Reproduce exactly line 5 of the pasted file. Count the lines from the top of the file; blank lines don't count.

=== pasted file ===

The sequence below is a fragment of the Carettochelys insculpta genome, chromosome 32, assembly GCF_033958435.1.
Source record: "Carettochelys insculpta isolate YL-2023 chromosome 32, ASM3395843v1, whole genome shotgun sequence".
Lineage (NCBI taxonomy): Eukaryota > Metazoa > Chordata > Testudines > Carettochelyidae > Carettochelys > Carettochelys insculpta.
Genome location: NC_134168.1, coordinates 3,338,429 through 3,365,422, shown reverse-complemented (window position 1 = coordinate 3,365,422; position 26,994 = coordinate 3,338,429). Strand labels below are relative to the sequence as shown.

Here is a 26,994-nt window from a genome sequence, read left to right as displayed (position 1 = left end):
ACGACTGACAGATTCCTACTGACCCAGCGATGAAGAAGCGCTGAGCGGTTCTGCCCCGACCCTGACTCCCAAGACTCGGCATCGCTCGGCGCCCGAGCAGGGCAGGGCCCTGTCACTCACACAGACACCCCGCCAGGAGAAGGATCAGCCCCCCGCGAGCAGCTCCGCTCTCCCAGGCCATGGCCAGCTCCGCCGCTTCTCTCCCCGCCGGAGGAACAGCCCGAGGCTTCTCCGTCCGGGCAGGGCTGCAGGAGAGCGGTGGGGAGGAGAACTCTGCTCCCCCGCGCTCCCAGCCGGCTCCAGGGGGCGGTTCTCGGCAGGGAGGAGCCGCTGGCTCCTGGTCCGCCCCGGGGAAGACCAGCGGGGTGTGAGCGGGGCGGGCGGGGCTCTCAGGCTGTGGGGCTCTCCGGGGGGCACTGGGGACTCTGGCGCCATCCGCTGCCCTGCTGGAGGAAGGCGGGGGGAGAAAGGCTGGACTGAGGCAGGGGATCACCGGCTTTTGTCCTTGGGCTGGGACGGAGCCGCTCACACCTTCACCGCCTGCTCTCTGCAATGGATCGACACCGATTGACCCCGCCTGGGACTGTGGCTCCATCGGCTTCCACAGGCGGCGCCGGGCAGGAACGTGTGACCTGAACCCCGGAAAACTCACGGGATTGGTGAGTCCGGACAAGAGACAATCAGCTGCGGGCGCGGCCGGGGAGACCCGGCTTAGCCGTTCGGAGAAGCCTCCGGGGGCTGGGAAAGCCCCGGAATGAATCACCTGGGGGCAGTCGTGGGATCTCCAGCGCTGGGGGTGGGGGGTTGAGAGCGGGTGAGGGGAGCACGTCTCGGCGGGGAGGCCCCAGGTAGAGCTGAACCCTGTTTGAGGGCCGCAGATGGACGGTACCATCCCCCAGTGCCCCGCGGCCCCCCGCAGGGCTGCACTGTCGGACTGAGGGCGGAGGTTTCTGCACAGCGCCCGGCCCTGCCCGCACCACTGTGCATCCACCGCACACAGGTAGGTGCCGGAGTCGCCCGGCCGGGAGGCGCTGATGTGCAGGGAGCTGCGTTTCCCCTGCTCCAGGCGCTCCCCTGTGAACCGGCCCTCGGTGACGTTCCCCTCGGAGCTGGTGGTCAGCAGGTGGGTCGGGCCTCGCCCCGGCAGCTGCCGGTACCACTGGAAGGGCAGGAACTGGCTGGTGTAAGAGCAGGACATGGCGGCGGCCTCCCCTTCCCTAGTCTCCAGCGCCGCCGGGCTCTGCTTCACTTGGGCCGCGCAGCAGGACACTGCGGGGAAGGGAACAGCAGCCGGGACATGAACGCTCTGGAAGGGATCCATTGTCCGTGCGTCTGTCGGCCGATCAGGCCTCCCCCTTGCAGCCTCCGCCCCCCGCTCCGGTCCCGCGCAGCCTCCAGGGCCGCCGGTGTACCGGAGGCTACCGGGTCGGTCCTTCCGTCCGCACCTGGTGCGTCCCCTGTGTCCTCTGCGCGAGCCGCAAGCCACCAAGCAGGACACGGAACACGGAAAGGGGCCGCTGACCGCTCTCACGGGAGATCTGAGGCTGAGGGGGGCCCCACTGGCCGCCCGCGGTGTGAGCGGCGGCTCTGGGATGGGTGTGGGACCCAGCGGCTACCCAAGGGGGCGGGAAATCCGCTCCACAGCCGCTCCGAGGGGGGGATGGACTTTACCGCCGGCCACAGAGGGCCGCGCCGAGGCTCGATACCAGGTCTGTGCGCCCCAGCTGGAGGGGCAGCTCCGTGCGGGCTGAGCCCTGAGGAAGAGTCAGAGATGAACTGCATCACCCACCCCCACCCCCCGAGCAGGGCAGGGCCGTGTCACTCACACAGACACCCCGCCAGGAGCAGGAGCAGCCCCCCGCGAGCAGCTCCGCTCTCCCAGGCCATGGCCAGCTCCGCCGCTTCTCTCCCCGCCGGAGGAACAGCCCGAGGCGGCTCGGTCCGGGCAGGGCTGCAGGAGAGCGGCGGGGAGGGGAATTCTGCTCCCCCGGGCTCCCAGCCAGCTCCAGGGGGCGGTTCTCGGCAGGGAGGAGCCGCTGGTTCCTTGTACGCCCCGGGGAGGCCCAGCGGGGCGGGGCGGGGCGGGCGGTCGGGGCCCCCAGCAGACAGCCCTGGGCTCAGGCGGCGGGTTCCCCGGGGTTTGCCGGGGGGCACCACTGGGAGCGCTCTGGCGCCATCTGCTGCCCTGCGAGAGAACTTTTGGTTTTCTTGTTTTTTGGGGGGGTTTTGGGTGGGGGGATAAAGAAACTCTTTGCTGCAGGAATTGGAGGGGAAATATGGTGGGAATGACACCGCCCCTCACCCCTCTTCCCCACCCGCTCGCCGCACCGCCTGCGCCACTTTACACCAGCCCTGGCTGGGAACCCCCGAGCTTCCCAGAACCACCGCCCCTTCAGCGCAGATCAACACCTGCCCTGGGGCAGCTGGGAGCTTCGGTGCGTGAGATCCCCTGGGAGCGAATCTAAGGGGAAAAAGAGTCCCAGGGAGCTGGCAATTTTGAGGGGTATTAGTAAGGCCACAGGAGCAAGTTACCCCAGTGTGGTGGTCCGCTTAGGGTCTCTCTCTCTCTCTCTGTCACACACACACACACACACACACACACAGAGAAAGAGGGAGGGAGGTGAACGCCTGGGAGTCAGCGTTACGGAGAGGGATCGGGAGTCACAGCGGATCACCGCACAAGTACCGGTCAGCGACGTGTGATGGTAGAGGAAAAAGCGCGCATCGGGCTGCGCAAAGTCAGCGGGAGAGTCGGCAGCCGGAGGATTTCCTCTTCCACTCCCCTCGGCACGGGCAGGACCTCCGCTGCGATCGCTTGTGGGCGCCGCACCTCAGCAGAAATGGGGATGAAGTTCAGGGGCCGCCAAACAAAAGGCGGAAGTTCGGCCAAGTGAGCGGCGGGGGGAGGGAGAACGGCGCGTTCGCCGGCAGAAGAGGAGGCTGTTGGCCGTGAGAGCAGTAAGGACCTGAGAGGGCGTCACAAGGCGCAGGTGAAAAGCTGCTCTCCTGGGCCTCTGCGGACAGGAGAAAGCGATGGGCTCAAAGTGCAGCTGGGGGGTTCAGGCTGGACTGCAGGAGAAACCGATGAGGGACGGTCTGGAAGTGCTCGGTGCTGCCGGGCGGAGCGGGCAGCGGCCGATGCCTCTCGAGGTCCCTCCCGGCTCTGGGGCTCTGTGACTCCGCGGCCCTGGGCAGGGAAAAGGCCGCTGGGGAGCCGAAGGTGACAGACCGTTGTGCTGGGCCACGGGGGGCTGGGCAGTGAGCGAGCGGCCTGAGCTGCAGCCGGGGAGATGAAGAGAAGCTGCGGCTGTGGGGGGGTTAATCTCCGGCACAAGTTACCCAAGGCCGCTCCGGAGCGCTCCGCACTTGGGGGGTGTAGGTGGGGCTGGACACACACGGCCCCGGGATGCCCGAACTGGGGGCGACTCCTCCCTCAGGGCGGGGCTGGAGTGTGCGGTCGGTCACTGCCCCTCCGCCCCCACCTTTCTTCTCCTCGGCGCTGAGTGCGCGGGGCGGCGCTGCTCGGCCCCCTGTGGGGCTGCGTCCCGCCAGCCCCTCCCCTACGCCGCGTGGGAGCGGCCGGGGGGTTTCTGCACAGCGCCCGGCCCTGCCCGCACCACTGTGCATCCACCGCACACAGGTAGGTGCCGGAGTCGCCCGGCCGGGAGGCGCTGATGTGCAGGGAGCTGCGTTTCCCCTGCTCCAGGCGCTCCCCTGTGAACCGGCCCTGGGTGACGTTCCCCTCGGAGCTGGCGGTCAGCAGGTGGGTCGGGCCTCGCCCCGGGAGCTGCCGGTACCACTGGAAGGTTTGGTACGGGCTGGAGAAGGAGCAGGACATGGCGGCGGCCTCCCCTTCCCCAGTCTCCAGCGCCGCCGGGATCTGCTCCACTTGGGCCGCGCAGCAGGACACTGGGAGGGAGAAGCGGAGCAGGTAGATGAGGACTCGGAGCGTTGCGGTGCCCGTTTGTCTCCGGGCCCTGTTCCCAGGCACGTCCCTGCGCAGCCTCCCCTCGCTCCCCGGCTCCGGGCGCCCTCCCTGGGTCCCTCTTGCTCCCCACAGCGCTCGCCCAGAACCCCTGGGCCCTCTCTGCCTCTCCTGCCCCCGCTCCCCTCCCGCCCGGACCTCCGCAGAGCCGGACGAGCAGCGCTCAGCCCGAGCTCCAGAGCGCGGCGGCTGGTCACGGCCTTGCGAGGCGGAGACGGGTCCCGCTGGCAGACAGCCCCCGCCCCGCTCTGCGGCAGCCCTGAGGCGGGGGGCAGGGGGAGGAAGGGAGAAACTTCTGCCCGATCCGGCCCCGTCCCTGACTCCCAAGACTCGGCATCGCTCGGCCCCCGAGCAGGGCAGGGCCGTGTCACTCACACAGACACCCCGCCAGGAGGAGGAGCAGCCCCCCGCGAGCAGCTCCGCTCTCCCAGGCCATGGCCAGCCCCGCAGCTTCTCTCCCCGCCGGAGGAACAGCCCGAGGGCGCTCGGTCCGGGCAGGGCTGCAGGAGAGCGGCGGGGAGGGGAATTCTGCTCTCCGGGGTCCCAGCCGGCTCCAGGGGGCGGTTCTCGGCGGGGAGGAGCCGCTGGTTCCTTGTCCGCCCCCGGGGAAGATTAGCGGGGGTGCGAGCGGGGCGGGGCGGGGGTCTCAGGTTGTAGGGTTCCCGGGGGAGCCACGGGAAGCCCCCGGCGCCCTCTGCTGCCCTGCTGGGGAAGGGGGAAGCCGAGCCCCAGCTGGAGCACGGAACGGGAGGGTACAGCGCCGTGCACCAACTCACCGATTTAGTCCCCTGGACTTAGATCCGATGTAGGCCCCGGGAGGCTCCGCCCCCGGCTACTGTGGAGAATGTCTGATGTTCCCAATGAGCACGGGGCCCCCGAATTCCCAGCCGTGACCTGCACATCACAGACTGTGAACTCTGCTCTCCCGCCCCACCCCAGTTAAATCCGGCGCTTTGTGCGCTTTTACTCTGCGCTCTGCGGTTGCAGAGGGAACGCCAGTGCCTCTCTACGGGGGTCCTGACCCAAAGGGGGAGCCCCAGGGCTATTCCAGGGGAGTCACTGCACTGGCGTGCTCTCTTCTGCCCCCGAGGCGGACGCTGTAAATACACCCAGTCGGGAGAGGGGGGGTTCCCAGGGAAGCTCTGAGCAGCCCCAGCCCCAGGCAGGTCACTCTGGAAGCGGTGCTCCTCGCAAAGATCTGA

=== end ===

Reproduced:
Here is a 26,994-nt window from a genome sequence, read left to right as displayed (position 1 = left end):